Achieving genuine agreement with the young person about even one need is crucial.  A good starting point is to ask  what the young person wants, trying to get as specific as possible. For example, a teenage girl proposed as a need "If I can't get what I want, to accept that or wait and earn it or say again what I want" and her caseworker added "but not run away." This is an important safety and developmental need that she was committed to. Special support for whomever she lives with must be described in detail in order to meet this need. 

    Working with the young person before and at the YFTM to articulate each need is necessary.  For example, a teenage boy said “I want to play ball for the NBA.” He is a young person with an untreated learning disability who has been truant because he is embarrassed that he can’t keep up in regular class. For him to play high school basketball would require a school placement where he does not feel stupid so he will attend regularly. An underlying need driving his hanging out with other kids who are alienated from school is needing acceptance because he has been picked on for being a “retard.” Because he is a teenager, he does not see the risks of his associates’ dangerous behaviors and he cannot appreciate that he is making life choices that are leading him away from success in sports. We might respond to his goal by saying he “needs to be successful in high school basketball” and he “needs to not feel stupid in school.” When we later ask the question, “What would it take to meet these needs?” we would identify staff who could arrange individualized learning disabilities instruction that he wants to attend and help him start working with the high school coach and get on a daily athletic schedule.

How can we avoid “needs” being deficits?

    The term “needs” was specifically chosen not to be a deficit, but to understand why a youth behaves in a certain way. Thus, a young person is not bad for staying out of school but is avoiding a situation where he was harassed everyday. He needs “to not be picked on or feel scared in school” is not a deficit statement and it leads to designing supports and services to make sure he feels safe, rather than ordering him to stop skipping school because it is bad. Sometimes the young person responds better to this discussion of needs if asked what he/she wants, which may get at aspirations as well as needs. Without putting the teen in the position of defending bad behavior, we can ask, “What did you want when you did this?” For example, a young person may hang out on the street corner and insist he is not a gangster or addict, but wants to be around the friends he grew up with. To understand what is behind his behavior, we have to listen to him: is he loyal and does not want to separate from old friends? are they providing marijuana and what does getting high do for him?  is he selling drugs for/with them and what does he want money for and what other sources of money does he have? does he feel they like him, and he wants to be liked? does he feel liked elsewhere and why? Another possibility might be to ask “What “motivates” this behavior?” This recognizes that the behavior alone tells us little about the young person, but is serving the young person (if she gets high to forget about sexual abuse, getting high is working for her—it is motivated; but she got arrested for getting high, so what could she do instead of getting high in order to deal with her awful memories about sexual abuse?). We see that to meet this need/want/motivation regarding her bad memories would not be met by drug treatment which is what most kids with drug charges would be given.  Probably any of the three words can be presented by the facilitator as not a deficit or problem, but what is behind the behavior and together the team can determine how these needs/wants/motivations can be satisfied via alternative means that promote positive development.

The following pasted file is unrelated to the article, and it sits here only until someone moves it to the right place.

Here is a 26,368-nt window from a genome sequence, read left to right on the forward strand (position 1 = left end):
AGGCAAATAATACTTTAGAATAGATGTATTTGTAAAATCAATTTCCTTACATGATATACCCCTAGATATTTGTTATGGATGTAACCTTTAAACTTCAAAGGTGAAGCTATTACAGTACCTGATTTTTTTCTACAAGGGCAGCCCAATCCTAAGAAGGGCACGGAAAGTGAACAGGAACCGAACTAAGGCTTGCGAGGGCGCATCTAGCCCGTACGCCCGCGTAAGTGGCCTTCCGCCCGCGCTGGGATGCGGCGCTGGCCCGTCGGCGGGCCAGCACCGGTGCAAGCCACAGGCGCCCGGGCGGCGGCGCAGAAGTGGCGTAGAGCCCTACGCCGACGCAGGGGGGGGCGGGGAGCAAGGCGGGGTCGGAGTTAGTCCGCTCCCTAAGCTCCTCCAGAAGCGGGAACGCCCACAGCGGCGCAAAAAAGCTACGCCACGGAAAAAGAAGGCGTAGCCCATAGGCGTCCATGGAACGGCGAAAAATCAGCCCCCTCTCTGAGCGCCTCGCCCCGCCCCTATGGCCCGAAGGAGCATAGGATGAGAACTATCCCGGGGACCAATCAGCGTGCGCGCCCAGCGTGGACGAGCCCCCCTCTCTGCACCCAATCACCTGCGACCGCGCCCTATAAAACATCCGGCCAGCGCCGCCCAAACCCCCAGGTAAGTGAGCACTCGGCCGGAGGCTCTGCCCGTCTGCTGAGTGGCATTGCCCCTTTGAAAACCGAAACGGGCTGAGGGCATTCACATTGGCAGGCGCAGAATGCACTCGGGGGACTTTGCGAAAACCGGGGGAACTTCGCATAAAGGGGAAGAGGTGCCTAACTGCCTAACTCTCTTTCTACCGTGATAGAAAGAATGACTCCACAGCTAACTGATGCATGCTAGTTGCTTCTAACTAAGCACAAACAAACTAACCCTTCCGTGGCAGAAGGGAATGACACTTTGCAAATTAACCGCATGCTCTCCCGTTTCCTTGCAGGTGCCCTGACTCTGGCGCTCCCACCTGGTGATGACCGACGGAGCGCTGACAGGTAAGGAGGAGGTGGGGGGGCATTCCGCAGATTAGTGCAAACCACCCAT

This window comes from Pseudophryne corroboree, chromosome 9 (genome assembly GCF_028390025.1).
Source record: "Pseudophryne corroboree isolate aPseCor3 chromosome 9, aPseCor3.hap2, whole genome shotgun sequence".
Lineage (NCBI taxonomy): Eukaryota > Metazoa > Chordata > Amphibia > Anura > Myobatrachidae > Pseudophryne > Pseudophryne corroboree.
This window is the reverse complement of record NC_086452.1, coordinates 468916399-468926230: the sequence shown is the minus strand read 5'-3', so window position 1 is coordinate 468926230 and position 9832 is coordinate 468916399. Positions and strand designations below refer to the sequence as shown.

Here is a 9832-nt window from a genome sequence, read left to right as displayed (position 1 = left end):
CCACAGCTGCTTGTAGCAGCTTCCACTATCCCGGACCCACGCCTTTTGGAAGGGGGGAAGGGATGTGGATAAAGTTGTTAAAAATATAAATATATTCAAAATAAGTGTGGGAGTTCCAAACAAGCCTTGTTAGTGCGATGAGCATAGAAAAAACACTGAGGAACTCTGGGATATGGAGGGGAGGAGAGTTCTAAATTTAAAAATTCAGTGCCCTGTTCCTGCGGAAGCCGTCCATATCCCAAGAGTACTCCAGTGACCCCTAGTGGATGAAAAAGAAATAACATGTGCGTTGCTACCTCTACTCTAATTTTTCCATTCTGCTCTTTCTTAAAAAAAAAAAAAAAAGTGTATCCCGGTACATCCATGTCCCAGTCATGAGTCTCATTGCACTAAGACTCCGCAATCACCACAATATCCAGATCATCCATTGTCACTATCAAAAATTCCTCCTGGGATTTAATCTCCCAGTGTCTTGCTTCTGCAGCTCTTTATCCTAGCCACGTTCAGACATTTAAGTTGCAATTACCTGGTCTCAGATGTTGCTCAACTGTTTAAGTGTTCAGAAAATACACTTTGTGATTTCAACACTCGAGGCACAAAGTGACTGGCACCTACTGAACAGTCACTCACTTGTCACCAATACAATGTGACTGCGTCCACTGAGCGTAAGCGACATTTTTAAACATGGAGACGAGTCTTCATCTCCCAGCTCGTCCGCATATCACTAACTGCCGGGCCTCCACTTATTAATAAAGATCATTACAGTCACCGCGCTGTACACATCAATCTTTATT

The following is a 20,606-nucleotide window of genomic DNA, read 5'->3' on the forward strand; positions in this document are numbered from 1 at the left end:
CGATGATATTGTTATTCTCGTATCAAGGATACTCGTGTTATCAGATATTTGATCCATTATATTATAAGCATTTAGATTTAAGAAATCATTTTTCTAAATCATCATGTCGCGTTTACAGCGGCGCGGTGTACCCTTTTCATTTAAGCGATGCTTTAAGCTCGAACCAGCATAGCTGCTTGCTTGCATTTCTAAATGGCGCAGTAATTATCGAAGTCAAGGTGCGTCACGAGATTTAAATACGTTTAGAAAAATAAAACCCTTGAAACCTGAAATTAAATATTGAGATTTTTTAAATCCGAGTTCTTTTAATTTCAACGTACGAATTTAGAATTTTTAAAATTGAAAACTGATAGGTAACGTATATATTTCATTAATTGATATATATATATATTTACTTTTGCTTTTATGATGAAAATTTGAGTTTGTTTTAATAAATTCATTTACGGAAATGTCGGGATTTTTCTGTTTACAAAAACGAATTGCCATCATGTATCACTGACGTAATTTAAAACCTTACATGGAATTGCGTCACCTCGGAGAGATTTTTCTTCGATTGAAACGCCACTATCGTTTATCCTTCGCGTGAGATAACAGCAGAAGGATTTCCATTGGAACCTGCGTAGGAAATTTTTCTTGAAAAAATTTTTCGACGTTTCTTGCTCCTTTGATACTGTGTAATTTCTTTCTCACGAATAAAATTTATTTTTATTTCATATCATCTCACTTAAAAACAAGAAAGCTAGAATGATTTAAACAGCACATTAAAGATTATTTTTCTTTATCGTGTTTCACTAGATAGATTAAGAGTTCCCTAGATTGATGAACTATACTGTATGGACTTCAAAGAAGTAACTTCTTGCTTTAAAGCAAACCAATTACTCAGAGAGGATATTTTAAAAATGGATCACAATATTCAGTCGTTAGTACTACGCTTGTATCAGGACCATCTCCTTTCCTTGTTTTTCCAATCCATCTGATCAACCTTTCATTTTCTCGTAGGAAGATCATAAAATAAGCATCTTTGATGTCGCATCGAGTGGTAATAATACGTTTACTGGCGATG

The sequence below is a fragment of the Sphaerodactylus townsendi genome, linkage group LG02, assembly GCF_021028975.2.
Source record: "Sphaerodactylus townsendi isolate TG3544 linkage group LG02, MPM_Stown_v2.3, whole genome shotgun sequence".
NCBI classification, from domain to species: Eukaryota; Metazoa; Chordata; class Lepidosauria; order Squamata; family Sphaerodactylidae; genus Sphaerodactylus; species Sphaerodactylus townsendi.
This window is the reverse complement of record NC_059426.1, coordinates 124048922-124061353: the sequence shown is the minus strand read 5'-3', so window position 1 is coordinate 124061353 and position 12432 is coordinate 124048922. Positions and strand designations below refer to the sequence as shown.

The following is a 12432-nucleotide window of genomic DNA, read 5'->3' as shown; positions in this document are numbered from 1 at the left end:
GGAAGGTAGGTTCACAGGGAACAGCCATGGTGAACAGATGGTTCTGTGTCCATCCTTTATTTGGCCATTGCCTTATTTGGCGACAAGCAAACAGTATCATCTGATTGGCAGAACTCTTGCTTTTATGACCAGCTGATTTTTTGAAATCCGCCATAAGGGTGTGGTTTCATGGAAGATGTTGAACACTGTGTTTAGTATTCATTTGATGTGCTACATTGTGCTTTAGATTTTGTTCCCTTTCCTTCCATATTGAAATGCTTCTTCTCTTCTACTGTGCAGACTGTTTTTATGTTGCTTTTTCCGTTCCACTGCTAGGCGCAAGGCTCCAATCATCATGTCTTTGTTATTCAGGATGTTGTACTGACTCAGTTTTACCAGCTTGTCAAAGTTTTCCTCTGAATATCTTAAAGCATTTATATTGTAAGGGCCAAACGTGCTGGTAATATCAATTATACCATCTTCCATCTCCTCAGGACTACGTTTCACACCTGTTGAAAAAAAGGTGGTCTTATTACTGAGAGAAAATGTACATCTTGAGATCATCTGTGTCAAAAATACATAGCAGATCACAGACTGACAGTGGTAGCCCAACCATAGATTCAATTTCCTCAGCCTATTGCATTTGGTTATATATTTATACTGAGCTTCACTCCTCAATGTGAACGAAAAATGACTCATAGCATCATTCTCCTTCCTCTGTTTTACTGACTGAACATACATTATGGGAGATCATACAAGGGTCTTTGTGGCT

Appreciating the child’s/teenager’s needs is easier after strengths have been recognized

    Youth Family Team Meetings, with an agenda of strengths, youth needs, and services/supports to meet those needs and build on strengths, can be an effective approach to hearing the young person and empowering him/her to take charge of changing. Young people will defend against feeling even worse about themselves when their "bad behavior" is the focus of "treatment."  If we begin the discussion instead with the strengths of the child/youth and family, they feel proud and more able to tackle their needs. Helping the adults at the meeting shift from the youth’s deficits to strengths and needs is tricky.  Family members may be angry or burned out after tolerating their child’s difficult behavior for a long time. Professionals may describe the young person using mental health or education jargon that will not help him/her or the family understand what has to be addressed for the young person to change their behavior. It may also be a challenge to guide the adults to wait until strengths and needs have been identified before discussing services and supports. But the benefits of this strengths/needs-based approach are designing effective services to address what is behind the child’s or youth’s behaviors and building a team of the youth, family, community supports, and professionals who agree about how they can meet the youth’s needs.